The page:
Categories of Special Interest
Architectural, Artistic, Cultural, Historical
In Use As
1820 - 1830
Terraced two-bay four-storey house over raised basement, built c.1825, now in use as guesthouse, together with No.46 and 48. M-profile slate roof hidden behind parapet wall with granite coping. Rebuilt brick chimneystacks with clay pots to north party wall. Brown brick walls laid in Flemish bond with original lime pointing, re-pointed in cement to upper two floors, set on chamfered granite plinth course over rendered basement wall. Yellow brick walls to rear elevation laid in English garden wall bond. Gauged brick flat-arched window openings with patent rendered reveals, painted granite sills and replacement uPVC windows to second and third floors, replacement timber sliding sash windows to remainder. Replacement hardwood sash and casement windows to rear elevation. Cast-iron balconettes to first floor windows. Gauged brick round-headed door opening with projecting stucco surround and painted masonry Ionic doorcase. Original timber door with eleven raised-and-fielded panels flanked by engaged Ionic columns on plinth bases supporting panelled lintel cornice and plain glazed fanlight over. Door opens onto granite paved platform and five granite steps bridging basement. Platform and basement enclosed by wrought-iron railings set on moulded granite plinth wall with matching gate and further railings dividing platform and steps from adjoining house. Cast-iron corner posts replaced by modern steel lamp standards. Recent four-storey brick apartment development to rear site spanning sites of four former coach houses, accessed off Beresford Lane.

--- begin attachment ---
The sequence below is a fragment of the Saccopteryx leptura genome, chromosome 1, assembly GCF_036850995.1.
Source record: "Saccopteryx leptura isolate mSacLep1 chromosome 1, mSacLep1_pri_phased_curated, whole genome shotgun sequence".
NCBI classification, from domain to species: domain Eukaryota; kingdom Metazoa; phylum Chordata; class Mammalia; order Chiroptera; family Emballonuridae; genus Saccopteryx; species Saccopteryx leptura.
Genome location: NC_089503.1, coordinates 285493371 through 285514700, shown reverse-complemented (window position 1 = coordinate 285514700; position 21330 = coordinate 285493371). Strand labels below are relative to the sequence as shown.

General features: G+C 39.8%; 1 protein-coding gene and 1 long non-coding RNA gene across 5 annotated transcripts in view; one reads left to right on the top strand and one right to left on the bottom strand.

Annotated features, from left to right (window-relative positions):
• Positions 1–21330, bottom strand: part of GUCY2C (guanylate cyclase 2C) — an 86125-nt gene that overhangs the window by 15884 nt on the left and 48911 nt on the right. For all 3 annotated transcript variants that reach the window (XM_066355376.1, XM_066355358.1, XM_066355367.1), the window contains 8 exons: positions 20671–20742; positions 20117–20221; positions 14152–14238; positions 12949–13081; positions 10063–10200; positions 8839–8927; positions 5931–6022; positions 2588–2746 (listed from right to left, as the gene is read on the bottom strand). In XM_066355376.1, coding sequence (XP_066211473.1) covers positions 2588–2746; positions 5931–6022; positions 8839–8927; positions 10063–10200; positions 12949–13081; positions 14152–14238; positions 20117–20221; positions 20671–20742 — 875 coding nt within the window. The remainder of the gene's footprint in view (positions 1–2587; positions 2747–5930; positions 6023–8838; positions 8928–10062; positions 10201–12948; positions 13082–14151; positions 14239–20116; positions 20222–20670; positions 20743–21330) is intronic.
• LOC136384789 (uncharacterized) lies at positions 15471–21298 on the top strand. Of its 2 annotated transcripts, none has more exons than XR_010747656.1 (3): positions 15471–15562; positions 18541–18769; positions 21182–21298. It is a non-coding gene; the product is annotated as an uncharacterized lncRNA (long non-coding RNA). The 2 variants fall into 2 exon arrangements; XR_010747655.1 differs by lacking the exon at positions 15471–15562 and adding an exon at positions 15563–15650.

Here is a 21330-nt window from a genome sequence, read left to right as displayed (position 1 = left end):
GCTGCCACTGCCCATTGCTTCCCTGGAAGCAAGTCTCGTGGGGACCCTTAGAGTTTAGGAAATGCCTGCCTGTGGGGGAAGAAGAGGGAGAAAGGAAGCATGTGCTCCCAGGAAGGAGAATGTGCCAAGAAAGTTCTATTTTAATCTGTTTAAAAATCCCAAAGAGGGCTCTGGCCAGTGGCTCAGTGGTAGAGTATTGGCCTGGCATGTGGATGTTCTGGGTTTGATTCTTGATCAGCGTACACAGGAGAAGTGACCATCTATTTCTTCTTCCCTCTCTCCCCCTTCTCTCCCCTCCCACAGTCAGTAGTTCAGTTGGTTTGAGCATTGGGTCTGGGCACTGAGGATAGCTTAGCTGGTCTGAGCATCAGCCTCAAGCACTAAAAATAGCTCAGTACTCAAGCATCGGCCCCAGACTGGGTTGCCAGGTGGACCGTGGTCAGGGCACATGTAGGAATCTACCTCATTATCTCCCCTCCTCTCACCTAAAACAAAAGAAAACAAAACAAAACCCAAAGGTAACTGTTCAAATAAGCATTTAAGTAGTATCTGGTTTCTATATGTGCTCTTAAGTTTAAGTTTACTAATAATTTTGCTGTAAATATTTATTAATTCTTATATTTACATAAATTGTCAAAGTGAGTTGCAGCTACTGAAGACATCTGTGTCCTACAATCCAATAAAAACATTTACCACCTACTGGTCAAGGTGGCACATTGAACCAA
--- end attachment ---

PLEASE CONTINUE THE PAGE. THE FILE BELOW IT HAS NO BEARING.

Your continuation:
This former Georgian townhouse, built as part of a terrace of eight houses, was laid out in 1790 by Luke Gardiner. Developed in the 1820s, this terrace was initially occupied by members of the legal profession and linked the Custom House with Mountjoy Square. The house is significant as the childhood home of Dion Boucicault, a well-known playwright and actor who lived at this house in the 1830s, credited with influencing Wilde, Shaw, Synge and O'Casey. Despite the replacement windows, the house retains an original doorcase, ironmongery and overall composition, making a marked contribution to the intact appearance of this coherent Georgian streetscape.